U.S. factory output flat in September
WASHINGTON — U.S. factories barely boosted their output in September, adding to other signs that the economy was slowing even before the government shutdown began on Oct. 1.
Manufacturing production rose only 0.1 percent, the Federal Reserve said Monday. That’s down from a 0.5 percent gain in August, which was slightly lower than previously reported.
Automakers boosted their output in September, but the gain was offset by declines at makers of computers, furniture and appliances.
Overall industrial production increased 0.6 percent in September, mostly because of a 4.4 percent jump in utility output. Utilities had fallen for five months. But September was unseasonably warm, likely increasing air conditioning use.
Samsung to expand devices that work with Gear watch
NEW YORK — Samsung says its new Galaxy Gear computerized watch will be compatible with several older phones through a software update.
One big flaw with the $300 Gear is that in the U.S., it’s compatible only with the new Galaxy Note 3 phone, which costs another $300 with a two-year service agreement. Last week, Samsung Electronics Co. said the Gear will also work with the Galaxy S4 Mini when that comes out next month.
On Monday, Samsung said it will also make the update available for the S III, S4 and Note II in the coming weeks and the S4 Active and Mega phones in the coming months.
The Gear works with Samsung devices to display message alerts and other information on the wrist.
Settlement OK’d in Google stock split lawsuit
WILMINGTON, Del. — A Delaware judge on Monday approved a settlement in a shareholder lawsuit challenging Google Inc.’s plans to split its stock and issue a new class of nonvoting shares.
The ruling by Chancellor Leo Strine Jr. clears the way for the Internet search leader to issue shares of “Class C” nonvoting stock for each share of existing stock.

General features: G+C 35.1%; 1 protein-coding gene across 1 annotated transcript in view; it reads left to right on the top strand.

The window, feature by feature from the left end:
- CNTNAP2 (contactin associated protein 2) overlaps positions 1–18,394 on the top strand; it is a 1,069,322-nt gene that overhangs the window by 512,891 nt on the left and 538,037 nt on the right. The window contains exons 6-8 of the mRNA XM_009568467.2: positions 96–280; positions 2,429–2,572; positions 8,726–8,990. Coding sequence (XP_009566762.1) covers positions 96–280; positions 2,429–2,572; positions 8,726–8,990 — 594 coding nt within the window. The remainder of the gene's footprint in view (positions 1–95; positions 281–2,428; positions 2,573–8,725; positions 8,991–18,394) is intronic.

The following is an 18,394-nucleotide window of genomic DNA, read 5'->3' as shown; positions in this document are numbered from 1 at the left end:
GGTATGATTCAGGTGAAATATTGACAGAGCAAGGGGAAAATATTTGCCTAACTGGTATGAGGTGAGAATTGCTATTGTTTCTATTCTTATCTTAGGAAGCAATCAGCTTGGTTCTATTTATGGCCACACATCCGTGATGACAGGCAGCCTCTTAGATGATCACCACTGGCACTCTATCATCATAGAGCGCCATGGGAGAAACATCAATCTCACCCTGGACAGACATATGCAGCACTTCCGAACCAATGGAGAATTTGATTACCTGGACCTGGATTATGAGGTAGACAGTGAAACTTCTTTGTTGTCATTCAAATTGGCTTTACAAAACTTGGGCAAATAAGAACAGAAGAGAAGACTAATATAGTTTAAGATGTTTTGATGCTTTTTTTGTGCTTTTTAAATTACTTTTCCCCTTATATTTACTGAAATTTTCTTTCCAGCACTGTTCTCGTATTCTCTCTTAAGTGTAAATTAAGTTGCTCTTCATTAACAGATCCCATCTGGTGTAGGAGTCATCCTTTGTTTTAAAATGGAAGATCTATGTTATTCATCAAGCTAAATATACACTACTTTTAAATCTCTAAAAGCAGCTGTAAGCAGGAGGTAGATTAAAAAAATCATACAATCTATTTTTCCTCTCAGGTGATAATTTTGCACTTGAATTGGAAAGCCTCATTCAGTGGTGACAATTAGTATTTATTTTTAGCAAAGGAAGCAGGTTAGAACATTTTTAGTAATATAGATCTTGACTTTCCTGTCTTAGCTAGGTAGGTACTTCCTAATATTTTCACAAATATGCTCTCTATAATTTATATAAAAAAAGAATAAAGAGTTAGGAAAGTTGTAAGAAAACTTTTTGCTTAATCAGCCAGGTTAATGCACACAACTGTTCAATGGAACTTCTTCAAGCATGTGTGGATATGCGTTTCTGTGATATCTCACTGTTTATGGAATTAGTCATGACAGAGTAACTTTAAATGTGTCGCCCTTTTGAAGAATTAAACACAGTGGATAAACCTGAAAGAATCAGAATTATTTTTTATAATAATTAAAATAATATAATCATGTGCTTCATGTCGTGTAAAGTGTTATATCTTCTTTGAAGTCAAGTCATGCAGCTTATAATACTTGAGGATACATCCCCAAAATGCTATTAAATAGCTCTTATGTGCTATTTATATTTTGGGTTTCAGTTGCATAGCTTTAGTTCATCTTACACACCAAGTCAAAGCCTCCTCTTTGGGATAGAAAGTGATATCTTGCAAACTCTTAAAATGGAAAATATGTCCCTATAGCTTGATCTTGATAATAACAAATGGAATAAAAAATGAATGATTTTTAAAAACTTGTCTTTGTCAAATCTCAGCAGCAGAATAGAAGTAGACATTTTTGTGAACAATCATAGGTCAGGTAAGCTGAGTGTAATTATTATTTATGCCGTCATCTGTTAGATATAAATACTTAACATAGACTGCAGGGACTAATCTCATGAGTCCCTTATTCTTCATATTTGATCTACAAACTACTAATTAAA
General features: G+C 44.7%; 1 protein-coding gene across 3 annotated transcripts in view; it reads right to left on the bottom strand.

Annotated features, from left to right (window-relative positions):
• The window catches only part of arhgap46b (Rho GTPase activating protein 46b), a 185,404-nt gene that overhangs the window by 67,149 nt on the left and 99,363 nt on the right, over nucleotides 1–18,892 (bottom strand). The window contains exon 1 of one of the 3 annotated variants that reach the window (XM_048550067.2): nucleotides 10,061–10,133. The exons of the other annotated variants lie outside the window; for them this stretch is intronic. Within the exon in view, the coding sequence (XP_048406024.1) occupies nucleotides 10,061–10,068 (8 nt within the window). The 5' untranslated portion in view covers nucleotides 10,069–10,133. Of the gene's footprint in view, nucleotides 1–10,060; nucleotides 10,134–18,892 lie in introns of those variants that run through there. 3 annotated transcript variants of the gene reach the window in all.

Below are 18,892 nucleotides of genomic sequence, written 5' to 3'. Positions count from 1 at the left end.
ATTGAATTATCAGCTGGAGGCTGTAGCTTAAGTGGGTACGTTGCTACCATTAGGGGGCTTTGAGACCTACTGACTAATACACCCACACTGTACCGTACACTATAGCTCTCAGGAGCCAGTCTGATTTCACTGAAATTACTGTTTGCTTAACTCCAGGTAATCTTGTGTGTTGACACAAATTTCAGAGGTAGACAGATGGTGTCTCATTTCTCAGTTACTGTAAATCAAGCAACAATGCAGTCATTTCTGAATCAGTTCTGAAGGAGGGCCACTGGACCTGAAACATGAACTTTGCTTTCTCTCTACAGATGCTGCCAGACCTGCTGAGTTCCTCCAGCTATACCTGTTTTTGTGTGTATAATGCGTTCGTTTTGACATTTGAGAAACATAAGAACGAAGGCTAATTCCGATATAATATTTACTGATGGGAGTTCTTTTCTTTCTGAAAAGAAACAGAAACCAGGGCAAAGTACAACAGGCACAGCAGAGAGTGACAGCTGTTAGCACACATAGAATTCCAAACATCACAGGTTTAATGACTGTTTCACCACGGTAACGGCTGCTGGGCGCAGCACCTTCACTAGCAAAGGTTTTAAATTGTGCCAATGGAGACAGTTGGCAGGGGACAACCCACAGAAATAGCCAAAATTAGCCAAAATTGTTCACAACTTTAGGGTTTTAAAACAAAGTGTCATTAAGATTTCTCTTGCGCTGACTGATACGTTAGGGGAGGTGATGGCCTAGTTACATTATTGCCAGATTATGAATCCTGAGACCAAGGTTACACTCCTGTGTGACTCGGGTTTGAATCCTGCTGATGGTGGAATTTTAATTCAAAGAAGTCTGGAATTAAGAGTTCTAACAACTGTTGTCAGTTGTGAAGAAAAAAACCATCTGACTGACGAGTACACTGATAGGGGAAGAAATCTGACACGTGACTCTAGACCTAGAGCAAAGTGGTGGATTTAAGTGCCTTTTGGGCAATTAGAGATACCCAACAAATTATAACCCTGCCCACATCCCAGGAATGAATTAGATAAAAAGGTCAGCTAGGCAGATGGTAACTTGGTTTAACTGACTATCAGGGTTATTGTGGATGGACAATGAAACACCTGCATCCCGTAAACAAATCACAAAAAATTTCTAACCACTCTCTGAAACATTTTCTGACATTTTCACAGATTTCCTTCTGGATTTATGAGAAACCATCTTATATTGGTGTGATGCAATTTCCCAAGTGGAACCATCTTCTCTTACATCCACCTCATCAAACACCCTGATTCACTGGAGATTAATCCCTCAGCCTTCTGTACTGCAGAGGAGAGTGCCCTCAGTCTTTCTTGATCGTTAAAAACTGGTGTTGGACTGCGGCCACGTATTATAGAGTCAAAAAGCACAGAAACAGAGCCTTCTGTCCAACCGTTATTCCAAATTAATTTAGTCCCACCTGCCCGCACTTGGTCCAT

The judge approved the settlement despite noting that, while it is designed to ensure that co-founders Larry Page and Sergey Brin retain control of Mountain View, Calif.-based Google, the two are not being forced to give any concessions to other shareholders. Instead, like other shareholders, Page and Brin will receive Class C shares in an amount equal to their current Class B stock holdings — more than 24 million shares each.
Burger King sees early promise in Satisfries
NEW YORK — Burger King says it’s attracting more customers with its new lower-calorie fries but is being careful not to call them a home run yet.
The Miami-based company said Monday that it saw sales trends in North America turn positive after last month’s launch of “Satisfries,” which have 20 percent fewer calories than its regular fries because of a batter that absorbs less oil.
The move into positive sales territory in October comes after Burger King said that sales slipped 0.3 percent at North America restaurants open at least a year during its third quarter. Satisfries, which cost around 30 cents more than regular fries, weren’t introduced until the last week of the quarter, which ended Sept. 30.
The company blamed the quarterly sales dip on intensifying competition and a soft economy. Its net income rose sharply, however, as a result of reduced restaurant expenses and growth overseas.